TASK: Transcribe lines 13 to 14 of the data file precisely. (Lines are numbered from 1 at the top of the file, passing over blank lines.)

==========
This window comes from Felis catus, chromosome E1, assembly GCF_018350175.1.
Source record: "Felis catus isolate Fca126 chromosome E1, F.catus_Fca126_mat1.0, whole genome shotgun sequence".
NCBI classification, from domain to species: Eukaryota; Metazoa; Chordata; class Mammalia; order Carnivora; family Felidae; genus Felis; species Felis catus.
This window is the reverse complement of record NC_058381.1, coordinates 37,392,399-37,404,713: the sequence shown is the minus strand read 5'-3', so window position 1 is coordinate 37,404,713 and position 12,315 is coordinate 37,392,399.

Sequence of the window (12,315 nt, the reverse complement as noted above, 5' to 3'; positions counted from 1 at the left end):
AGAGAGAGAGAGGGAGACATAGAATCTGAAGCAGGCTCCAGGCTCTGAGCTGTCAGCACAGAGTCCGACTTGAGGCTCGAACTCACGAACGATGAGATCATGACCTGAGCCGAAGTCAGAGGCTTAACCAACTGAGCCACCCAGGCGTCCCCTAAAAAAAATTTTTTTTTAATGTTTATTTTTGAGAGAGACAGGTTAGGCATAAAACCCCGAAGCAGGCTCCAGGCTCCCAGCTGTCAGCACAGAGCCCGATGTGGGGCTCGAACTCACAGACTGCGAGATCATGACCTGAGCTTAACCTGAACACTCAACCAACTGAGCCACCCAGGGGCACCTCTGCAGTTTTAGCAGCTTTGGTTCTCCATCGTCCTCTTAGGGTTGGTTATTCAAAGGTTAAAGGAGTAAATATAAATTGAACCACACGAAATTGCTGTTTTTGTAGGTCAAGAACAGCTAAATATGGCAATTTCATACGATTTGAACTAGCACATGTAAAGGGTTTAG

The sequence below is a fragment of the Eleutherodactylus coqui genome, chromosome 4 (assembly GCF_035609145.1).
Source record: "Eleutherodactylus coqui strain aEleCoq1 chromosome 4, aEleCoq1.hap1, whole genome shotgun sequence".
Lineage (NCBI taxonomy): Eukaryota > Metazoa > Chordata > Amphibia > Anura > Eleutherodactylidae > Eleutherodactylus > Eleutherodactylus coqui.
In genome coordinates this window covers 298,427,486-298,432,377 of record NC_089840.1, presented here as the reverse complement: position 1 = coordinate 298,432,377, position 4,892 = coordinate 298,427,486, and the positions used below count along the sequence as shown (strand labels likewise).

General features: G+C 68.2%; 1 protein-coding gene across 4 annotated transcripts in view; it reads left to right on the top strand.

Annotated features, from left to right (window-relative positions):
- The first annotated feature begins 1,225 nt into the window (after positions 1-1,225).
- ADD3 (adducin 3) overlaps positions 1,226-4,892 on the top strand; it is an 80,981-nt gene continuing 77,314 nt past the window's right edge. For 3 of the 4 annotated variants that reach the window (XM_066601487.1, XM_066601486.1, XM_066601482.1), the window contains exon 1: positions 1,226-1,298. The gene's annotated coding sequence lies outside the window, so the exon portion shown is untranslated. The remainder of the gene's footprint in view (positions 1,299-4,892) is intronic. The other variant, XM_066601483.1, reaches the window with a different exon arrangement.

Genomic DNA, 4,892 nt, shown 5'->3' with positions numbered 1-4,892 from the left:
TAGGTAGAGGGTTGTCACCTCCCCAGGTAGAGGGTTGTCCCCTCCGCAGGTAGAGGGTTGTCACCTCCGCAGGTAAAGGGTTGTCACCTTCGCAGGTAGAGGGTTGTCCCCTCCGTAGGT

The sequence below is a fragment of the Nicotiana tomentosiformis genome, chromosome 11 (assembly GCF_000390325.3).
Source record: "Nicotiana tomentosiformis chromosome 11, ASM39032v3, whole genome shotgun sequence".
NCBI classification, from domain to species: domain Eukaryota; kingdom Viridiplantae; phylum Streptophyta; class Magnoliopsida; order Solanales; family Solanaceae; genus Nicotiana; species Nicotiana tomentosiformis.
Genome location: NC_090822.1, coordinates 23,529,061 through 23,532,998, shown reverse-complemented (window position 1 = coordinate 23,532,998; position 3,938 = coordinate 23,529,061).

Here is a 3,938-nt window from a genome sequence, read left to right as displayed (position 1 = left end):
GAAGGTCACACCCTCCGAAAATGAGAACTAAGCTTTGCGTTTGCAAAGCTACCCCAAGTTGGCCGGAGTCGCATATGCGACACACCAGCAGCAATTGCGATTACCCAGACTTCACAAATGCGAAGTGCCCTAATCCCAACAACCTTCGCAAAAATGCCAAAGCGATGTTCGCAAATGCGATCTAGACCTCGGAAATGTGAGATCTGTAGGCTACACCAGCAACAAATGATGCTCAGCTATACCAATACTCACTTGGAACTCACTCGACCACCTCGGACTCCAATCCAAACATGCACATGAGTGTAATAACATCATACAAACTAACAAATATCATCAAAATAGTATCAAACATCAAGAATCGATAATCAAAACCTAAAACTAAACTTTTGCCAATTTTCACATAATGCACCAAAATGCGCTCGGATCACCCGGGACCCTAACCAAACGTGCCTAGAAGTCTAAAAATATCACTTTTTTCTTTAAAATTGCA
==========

- The first annotated feature begins 1,225 nt into the window (after positions 1-1,225).
- ADD3 (adducin 3) overlaps positions 1,226-4,892 on the top strand; it is an 80,981-nt gene continuing 77,314 nt past the window's right edge. For 3 of the 4 annotated variants that reach the window (XM_066601487.1, XM_066601486.1, XM_066601482.1), the window contains exon 1: positions 1,226-1,298. The gene's annotated coding sequence lies outside the window, so the exon portion shown is untranslated. The remainder of the gene's footprint in view (positions 1,299-4,892) is intronic. The other variant, XM_066601483.1, reaches the window with a different exon arrangement.